A movie log formerly known as Bookishness / By Charles Matthews

"Dazzled by so many and such marvelous inventions, the people of Macondo ... became indignant over the living images that the prosperous merchant Bruno Crespi projected in the theater with the lion-head ticket windows, for a character who had died and was buried in one film and for whose misfortune tears had been shed would reappear alive and transformed into an Arab in the next one. The audience, who had paid two cents apiece to share the difficulties of the actors, would not tolerate that outlandish fraud and they broke up the seats. The mayor, at the urging of Bruno Crespi, explained in a proclamation that the cinema was a machine of illusions that did not merit the emotional outbursts of the audience. With that discouraging explanation many ... decided not to return to the movies, considering that they already had too many troubles of their own to weep over the acted-out misfortunes of imaginary beings."
--Gabriel García Márquez, One Hundred Years of Solitude

Tuesday, July 12, 2016

Lola Montès (Max Ophuls, 1955)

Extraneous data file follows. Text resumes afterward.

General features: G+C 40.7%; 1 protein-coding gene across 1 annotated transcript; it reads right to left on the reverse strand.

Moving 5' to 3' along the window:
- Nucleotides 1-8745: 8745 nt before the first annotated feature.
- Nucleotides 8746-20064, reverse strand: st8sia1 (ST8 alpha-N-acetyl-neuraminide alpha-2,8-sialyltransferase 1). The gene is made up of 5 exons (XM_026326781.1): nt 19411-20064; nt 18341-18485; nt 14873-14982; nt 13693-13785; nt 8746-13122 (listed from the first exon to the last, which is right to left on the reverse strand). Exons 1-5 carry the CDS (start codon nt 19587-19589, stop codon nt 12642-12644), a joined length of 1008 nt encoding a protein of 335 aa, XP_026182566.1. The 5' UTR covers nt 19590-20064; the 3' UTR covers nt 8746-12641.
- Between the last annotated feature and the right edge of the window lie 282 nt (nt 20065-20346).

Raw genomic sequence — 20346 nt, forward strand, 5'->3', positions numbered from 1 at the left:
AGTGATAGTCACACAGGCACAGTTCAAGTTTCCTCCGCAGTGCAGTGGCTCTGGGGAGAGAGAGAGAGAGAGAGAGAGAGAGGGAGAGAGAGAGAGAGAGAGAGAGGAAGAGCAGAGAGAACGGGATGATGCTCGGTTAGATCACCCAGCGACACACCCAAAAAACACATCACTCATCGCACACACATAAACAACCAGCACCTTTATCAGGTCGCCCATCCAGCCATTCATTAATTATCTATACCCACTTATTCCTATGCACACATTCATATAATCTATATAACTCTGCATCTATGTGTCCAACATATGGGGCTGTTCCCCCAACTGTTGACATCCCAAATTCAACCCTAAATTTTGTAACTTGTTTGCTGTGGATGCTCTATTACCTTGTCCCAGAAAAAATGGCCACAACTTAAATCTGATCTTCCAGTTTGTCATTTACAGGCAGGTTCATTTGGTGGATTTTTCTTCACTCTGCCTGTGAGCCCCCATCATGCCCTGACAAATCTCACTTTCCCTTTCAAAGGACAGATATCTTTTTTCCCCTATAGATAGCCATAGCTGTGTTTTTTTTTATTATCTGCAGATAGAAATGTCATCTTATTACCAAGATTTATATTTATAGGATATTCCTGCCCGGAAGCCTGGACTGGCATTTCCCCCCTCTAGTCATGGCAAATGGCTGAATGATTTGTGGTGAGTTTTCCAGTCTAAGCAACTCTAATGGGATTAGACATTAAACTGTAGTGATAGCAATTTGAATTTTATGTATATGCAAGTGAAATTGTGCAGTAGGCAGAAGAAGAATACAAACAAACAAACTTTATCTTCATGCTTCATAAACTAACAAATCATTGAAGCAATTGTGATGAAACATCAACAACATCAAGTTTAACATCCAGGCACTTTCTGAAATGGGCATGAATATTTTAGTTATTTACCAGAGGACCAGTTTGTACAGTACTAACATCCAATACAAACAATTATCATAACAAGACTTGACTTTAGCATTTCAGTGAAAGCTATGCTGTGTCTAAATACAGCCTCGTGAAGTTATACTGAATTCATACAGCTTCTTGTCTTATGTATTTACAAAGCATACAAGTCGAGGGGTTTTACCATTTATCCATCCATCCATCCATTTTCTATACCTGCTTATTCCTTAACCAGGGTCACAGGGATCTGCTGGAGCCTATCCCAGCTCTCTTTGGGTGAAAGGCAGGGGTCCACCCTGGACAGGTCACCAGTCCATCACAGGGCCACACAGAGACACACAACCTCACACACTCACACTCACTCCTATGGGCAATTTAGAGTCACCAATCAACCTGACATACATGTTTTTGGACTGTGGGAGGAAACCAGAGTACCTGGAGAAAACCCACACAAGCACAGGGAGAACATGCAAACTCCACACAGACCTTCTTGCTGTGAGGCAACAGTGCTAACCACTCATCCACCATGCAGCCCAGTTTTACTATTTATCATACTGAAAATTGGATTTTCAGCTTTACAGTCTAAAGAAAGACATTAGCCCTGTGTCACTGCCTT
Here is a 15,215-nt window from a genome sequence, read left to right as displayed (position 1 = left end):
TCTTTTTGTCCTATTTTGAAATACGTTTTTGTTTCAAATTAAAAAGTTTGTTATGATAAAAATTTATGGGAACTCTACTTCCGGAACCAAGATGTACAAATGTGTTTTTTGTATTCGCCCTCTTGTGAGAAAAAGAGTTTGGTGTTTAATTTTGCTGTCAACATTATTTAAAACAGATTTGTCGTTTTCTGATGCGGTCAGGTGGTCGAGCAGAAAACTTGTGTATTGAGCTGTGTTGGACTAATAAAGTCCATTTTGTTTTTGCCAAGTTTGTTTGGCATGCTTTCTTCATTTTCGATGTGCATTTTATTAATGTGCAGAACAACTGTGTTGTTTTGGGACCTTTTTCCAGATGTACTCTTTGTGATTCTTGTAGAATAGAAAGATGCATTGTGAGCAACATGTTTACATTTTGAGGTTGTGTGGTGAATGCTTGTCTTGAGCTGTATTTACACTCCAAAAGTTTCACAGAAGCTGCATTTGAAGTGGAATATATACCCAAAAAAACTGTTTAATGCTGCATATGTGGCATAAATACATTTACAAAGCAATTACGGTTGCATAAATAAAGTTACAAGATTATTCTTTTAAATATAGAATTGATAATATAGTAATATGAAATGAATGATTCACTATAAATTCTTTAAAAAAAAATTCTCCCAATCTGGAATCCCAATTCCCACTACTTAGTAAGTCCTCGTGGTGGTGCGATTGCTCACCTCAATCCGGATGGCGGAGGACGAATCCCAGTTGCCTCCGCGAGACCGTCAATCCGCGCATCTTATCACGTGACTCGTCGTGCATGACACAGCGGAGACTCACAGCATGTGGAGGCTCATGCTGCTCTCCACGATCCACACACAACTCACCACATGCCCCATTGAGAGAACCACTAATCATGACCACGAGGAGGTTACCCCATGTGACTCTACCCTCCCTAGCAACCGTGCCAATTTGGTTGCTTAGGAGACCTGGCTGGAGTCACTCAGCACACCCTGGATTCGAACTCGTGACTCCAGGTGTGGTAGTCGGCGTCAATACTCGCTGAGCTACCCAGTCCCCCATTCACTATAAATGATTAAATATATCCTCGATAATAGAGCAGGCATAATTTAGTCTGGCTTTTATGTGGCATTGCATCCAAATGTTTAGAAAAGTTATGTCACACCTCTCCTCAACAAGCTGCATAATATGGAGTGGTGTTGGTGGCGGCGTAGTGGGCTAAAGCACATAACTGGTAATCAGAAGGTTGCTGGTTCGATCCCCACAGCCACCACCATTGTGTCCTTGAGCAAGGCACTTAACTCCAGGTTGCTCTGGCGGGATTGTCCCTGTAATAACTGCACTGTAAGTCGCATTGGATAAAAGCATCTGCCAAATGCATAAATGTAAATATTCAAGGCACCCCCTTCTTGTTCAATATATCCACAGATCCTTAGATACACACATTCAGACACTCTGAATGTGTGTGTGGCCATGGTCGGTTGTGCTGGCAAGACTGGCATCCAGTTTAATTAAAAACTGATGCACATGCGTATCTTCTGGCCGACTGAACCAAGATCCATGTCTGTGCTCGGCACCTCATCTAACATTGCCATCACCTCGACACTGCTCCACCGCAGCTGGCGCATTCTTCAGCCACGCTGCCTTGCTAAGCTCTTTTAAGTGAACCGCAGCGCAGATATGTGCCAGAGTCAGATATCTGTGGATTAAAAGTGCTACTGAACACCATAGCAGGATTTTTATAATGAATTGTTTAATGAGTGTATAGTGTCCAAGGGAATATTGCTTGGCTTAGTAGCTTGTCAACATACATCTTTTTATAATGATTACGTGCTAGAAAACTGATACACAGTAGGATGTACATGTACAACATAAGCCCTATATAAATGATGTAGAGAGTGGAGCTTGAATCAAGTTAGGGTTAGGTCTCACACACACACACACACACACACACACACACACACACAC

A commercial disaster when it was released, Ophuls's opulent and expensive last film was heavily cut in a effort to salvage it, and after the director's death a little more than a year after its premiere it suffered from neglect. But it had hugely influential admirers among the Cahiers du cinéma set, French New Wave directors such as François Truffaut, and American auteur theorists like Andrew Sarris. The persistence of the cult of Lola Montès has resulted in a restoration of the film to something like what audiences once saw (and rejected): a giddy, dreamlike tale of the rise and fall of a fabulous 19th-century courtesan, mistress to Franz Liszt (Will Quadflieg) and King Ludwig I of Bavaria (Anton Walbrook), among perhaps many others. Martine Carol is Lola, and her story is told by the ringmaster (Peter Ustinov) of a circus in which she is the principal attraction. Ophuls pulled out all the stops, including rather garish Eastmancolor and an unusually restless use of CinemaScope. The camera, supervised by cinematographer Christian Matras, rarely stands still, meandering among the many layers of the sets designed by Jean d'Eaubonne -- every building, from the humblest inn to the most baroque castle, seems to have endless flights of stairs connecting its many stories. There is a kind of feverish fun to the whole thing, as long as you're not interested in the real Lola Montez, who didn't wind up in a cage as a long queue of circus-going men waited to kiss her. You can say it's a kind of meditation on the nature of celebrity or on the double standard that judges women's sexuality in a different way than men's. You can see Lola as a precursor of Marilyn Monroe -- the goddess of the era in which the movie was made. Or you can just sit back and experience the astonishing flow of images that Ophuls directs past us. Is it a great film? I'd be content with just calling it unique, which in an artistic medium like the movies, so dependent on the tried and true, is perhaps greatness enough.

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